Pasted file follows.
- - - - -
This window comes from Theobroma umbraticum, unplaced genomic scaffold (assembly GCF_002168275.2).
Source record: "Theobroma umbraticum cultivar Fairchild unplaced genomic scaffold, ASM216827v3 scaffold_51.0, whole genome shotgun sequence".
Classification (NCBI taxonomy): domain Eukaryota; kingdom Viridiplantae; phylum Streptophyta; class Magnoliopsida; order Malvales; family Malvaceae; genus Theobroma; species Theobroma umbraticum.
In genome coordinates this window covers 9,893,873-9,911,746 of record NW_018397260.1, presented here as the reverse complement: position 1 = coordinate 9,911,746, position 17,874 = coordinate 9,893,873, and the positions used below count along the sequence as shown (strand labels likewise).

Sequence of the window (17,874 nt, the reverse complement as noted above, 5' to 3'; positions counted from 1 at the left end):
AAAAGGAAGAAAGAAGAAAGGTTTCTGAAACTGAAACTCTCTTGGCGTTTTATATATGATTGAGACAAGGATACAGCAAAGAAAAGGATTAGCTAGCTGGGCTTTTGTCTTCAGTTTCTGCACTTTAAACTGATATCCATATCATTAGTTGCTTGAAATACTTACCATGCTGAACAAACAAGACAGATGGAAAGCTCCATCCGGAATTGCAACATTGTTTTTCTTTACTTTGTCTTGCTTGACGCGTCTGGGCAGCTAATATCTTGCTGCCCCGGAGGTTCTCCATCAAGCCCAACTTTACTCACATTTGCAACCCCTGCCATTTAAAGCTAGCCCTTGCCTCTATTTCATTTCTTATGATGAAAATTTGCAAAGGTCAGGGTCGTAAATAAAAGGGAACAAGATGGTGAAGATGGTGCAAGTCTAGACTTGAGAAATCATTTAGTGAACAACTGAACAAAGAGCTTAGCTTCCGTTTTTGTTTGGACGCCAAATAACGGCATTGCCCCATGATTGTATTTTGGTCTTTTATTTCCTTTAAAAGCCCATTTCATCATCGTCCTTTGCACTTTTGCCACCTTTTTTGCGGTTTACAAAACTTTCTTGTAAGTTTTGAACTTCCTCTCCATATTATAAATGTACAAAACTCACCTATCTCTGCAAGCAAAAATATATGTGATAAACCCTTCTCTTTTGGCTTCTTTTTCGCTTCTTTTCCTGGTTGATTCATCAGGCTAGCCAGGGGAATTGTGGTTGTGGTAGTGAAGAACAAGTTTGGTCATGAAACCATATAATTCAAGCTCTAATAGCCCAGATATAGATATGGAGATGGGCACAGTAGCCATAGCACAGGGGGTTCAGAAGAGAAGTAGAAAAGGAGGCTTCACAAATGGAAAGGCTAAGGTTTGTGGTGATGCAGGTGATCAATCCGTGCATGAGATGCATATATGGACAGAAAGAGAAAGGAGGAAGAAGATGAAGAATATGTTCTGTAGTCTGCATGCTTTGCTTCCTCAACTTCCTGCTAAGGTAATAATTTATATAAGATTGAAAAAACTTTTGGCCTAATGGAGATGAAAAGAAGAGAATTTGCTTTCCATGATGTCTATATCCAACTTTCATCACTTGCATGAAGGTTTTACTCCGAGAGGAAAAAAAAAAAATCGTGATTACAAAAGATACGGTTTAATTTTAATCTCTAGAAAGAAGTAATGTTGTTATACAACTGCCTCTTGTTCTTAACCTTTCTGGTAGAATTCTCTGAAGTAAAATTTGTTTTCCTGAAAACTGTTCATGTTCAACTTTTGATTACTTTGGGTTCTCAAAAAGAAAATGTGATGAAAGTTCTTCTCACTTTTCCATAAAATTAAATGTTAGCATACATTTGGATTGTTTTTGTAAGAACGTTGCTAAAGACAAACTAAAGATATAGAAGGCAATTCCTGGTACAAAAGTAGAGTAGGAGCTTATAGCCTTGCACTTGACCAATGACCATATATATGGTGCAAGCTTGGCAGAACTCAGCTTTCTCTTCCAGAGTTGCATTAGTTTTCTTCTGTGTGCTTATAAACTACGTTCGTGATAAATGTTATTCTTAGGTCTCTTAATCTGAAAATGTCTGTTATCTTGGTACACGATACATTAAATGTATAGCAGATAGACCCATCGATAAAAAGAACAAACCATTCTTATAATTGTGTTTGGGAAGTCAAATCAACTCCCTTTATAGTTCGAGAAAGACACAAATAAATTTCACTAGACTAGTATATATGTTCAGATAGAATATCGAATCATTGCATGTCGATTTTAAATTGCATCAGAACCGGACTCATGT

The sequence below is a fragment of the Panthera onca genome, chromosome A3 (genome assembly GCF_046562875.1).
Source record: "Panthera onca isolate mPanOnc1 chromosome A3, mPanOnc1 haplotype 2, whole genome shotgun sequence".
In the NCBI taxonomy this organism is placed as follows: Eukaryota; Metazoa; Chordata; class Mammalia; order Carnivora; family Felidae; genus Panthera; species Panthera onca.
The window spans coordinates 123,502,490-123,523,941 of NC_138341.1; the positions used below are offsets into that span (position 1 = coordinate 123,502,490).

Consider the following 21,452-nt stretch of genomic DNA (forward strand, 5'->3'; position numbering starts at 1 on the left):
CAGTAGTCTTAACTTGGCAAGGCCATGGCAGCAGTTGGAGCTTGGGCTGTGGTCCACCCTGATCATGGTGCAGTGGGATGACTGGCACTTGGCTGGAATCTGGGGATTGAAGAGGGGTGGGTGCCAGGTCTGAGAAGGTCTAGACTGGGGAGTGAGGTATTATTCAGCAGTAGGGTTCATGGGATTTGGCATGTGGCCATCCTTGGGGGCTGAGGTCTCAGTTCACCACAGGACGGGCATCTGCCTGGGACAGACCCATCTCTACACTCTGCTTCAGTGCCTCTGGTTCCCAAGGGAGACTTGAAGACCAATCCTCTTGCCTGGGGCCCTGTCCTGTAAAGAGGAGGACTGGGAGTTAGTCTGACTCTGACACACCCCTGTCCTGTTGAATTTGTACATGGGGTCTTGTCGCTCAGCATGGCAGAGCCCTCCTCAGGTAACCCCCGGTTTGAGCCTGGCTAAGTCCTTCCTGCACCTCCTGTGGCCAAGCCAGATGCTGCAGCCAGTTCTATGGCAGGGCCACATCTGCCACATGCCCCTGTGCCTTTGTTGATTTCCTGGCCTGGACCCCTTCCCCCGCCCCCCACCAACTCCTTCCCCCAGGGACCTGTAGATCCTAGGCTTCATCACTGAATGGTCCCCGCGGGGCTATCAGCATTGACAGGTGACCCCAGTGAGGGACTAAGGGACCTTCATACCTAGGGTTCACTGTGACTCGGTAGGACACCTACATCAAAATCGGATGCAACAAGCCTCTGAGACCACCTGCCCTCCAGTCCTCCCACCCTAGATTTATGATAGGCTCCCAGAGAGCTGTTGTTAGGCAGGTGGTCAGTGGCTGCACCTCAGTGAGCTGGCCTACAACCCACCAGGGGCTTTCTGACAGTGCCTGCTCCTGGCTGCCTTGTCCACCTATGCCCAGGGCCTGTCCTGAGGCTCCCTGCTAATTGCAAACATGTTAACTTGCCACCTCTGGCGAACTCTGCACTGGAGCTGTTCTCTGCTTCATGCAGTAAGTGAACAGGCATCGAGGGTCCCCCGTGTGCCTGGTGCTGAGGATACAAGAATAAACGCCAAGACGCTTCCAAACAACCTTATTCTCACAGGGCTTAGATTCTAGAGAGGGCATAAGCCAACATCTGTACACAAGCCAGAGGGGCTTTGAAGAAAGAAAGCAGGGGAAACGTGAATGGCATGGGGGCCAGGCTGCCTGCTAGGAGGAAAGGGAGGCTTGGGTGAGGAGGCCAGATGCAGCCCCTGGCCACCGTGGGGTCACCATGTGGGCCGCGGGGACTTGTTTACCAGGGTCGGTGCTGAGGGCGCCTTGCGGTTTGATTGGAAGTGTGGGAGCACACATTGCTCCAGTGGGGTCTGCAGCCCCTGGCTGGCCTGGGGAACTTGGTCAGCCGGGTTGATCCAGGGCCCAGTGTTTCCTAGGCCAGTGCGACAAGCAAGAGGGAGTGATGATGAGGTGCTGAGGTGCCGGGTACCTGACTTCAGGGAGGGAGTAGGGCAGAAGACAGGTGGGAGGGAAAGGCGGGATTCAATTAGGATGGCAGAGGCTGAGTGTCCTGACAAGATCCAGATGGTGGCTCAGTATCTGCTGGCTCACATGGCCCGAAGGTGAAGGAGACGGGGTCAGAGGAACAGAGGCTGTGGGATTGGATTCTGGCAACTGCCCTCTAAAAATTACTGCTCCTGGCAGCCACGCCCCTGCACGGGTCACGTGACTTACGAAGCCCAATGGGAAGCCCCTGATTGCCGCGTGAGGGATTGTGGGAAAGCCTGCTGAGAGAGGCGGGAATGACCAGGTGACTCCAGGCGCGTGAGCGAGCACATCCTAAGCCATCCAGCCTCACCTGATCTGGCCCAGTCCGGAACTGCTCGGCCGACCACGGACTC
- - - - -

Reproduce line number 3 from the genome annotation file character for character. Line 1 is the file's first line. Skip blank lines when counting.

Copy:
Classification (NCBI taxonomy): domain Eukaryota; kingdom Viridiplantae; phylum Streptophyta; class Magnoliopsida; order Malvales; family Malvaceae; genus Theobroma; species Theobroma umbraticum.